“Your scientists were so preoccupied with whether or not they could, they didn't stop to think if they should.”
Just in case it hasn’t come your way, it was Jeff Goldblum as Dr. Ian Malcom in Jurassic Park.
It’s a well-rehearsed philosophical point and, like the animatronic stars of the classic movie, it has acquired some fearsome teeth with the arrival of artificial intelligence (AI). Because now we’re talking about technology that has real cultural, societal and economic impact.
There is wide discussion about the future of work, what it means for privacy, for justice and, among some deep thinkers, even for humanity itself. Which is why the regulators are circling like pterodactyls* to try and impose some kind of ethical framework around the use of AI, with the European Union among the apex of the species.
One of its most compelling utterances on the topic so far comes from its High-Level Expert Group on Artificial Intelligence, in its report Ethic Guidelines for Trustworthy AI.
The Guidelines set out seven key requirements that the Group feels AI systems should meet in order to be trustworthy:
• Human agency and oversight
• Technical robustness and safety, including resilience to attack and security
• Privacy and data governance, including access to data
• Transparency, including traceability, “explainability” and communication
• Diversity, non-discrimination and fairness
• Societal and environmental wellbeing, including sustainability, society and democracy
• Accountability, including auditability, and minimisation of negative impact
At a glance, it’s a pretty common-sense list, though each of the points could probably justify a series of blogs in their own right. What concerns us in this blog is the fact that the list, and the report that contains it, exists at all.
It’s significant because it’s an example of a political organisation taking a stance on a particular technology. Equally important is the fact that it explores Dr. Malcolm’s point in considerable depth.
There is a mass of content out there about the question of “human agency and oversight”, because in essence it’s a rather formal and anodyne way of expressing the visceral fear that the machines are going to take over. This is still where the AI debate lies in a lot of the mainstream media.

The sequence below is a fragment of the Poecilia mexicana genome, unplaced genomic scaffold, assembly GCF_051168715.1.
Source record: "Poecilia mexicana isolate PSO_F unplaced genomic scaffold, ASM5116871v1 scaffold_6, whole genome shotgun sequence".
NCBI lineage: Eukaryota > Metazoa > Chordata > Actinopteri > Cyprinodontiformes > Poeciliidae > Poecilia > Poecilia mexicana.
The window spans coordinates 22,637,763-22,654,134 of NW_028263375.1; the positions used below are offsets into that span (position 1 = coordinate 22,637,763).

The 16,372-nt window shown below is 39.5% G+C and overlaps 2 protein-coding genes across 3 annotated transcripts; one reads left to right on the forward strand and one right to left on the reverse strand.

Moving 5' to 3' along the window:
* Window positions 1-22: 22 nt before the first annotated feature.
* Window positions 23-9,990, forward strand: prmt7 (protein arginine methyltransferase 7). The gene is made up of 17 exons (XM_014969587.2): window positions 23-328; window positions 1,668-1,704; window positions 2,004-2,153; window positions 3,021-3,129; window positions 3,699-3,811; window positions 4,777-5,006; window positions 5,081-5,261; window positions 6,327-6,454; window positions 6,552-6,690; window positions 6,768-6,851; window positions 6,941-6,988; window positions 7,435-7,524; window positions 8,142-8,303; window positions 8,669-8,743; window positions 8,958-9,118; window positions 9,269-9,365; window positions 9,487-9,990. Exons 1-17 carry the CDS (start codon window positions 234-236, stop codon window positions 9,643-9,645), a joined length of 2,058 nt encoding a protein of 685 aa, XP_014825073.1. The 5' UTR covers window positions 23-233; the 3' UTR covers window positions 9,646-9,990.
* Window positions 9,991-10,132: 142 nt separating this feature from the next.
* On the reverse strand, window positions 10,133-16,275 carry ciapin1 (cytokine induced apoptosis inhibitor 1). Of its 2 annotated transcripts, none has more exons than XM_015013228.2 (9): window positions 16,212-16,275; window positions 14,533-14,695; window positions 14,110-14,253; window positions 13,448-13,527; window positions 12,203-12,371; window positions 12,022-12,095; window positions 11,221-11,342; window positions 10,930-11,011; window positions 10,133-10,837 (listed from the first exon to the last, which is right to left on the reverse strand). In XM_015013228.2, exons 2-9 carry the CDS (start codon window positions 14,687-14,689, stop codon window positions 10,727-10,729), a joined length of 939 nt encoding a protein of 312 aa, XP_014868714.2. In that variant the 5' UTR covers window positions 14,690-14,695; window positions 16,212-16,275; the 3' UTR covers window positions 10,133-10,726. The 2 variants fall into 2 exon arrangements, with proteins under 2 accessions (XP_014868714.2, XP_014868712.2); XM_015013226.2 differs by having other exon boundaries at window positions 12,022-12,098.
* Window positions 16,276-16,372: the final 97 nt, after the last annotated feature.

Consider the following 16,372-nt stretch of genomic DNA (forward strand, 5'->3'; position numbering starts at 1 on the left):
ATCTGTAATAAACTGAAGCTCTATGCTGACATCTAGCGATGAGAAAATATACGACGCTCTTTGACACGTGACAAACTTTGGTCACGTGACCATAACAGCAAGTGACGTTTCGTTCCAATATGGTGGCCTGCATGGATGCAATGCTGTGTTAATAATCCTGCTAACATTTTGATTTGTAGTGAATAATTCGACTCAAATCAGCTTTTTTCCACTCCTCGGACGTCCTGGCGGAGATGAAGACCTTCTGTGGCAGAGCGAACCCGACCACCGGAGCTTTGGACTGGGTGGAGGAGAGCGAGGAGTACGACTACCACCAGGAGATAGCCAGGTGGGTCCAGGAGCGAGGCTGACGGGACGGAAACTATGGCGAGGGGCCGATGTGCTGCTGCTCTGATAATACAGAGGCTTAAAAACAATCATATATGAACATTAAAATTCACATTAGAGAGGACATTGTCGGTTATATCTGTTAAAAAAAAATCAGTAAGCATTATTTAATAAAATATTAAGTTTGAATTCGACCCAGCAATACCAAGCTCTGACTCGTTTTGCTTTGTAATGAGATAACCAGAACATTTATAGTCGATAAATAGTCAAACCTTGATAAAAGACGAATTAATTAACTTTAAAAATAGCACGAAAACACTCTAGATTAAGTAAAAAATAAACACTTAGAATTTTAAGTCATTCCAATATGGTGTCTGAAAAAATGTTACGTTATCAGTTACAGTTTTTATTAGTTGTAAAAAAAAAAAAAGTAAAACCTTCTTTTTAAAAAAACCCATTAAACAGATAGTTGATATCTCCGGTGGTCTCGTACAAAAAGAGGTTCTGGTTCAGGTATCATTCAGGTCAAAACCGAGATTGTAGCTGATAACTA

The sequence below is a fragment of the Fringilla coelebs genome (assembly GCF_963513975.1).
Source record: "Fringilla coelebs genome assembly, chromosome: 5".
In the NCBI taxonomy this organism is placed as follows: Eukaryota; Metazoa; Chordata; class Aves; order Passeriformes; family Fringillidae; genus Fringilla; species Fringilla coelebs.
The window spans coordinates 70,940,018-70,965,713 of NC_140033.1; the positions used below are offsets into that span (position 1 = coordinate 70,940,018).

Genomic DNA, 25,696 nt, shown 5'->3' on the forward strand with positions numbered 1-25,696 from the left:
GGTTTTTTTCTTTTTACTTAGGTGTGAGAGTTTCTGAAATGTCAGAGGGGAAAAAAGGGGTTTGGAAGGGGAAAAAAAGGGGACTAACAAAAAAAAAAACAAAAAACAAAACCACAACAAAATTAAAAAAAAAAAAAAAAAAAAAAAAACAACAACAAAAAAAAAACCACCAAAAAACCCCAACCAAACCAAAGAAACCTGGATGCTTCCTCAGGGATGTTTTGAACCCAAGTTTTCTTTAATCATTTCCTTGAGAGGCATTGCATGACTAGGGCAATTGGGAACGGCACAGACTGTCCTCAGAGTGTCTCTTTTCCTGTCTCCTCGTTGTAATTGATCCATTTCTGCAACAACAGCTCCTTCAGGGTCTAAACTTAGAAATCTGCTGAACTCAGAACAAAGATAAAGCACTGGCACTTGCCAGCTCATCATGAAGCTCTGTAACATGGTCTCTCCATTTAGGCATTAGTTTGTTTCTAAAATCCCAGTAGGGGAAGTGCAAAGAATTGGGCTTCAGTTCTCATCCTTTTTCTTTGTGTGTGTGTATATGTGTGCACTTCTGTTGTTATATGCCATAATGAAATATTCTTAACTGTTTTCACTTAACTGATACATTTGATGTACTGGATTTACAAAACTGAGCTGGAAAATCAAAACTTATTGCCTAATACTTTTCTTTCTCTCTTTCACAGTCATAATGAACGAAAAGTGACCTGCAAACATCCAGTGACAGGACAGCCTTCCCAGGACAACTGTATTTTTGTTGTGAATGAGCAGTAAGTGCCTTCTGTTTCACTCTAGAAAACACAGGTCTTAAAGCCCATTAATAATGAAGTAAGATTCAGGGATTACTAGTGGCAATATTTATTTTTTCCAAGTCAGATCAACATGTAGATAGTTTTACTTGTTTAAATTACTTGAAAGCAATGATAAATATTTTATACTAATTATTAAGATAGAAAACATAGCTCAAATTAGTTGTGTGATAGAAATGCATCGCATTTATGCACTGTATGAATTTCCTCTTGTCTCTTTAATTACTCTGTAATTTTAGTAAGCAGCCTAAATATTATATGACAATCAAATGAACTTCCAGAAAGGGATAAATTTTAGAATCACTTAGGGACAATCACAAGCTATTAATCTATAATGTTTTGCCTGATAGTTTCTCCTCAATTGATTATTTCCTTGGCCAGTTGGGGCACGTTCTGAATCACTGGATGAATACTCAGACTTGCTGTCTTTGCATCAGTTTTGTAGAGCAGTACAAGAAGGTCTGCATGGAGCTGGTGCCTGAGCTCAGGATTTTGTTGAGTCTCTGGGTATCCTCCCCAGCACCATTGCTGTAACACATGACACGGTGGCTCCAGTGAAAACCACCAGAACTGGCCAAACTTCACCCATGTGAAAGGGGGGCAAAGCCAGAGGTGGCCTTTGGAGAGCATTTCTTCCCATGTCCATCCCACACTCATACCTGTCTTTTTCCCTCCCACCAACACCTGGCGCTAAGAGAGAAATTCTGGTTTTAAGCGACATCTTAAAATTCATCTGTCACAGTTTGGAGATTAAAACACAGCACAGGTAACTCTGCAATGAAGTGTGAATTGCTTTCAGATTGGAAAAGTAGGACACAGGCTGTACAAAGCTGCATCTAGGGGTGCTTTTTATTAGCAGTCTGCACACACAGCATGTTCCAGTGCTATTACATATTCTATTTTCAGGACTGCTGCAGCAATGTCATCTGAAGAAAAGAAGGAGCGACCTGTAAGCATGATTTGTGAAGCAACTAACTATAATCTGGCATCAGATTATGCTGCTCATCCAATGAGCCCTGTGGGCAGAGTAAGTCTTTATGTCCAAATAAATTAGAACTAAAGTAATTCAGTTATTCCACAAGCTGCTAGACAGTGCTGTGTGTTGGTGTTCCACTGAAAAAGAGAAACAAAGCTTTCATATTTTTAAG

In effect, the EU’s High-Level Experts are saying that we can’t let those pesky algorithms run our lives unless we know what they’re up to, in case we end up as anonymous extras in that other philosophical epic The Matrix.
The other ethical questions are equally critical – perhaps even more so, because they present more genuine and immediate issues to debate.
Are we happy for judges to be presented with sentencing recommendations calculated by bots? Do you want your CV to risk rejection by a digital HR system before anybody gets a chance to consider its carefully-crafted nuances? Are you sure your digital vote is tamper proof?
These are the questions that the EU’s report is seeking to address, because the European Commission states clearly that it wants organizations and individuals to reap the benefits of AI. The framework it wants to establish is designed to make AI safe for all of us.
But if you’re deploying AI, or robotic process automation, or any associated technologies – the Internet of Things has a virtual hand in this as well, of course – the first question is not about the technology itself. It’s about the data that feeds it.
The old adage of computing still applies: junk in, junk out. And where your bot is controlling a fork lift truck, or a chemical pumping system, junk out is not an option.
It’s no surprise that we’re seeing heavy investment in data centre modernization, analytics and new, more organic approaches to cyber security as our customers gear up for the AI revolution. They know that making sense of the new torrents of data flowing in from mobile devices, IoT sensors and countless other connected systems is the key to making AI safe and effective.
For the most part, of course, the risks that Jeff Goldblum’s character was worried about are a far cry from the occasional misplaced decimal point or jammed document reader that are probably the biggest inconveniences arising from AI and automation for now.
Nevertheless, the continuing discussion of the ethical aspects of the technology is essential and we should be glad that bodies such as the EU are taking an interest. It’s a clear sign that our industry is becoming recognised by the societies it serves as more than just a new kind of utility. It is transforming the way we live, impacting our values and principles and taking away the divisions between us.
In time, we could find that it has made us more genuinely human than we have ever been before.
*We should not, of course, assume that pterodactyls circled. Dr. Malcolm would be furious.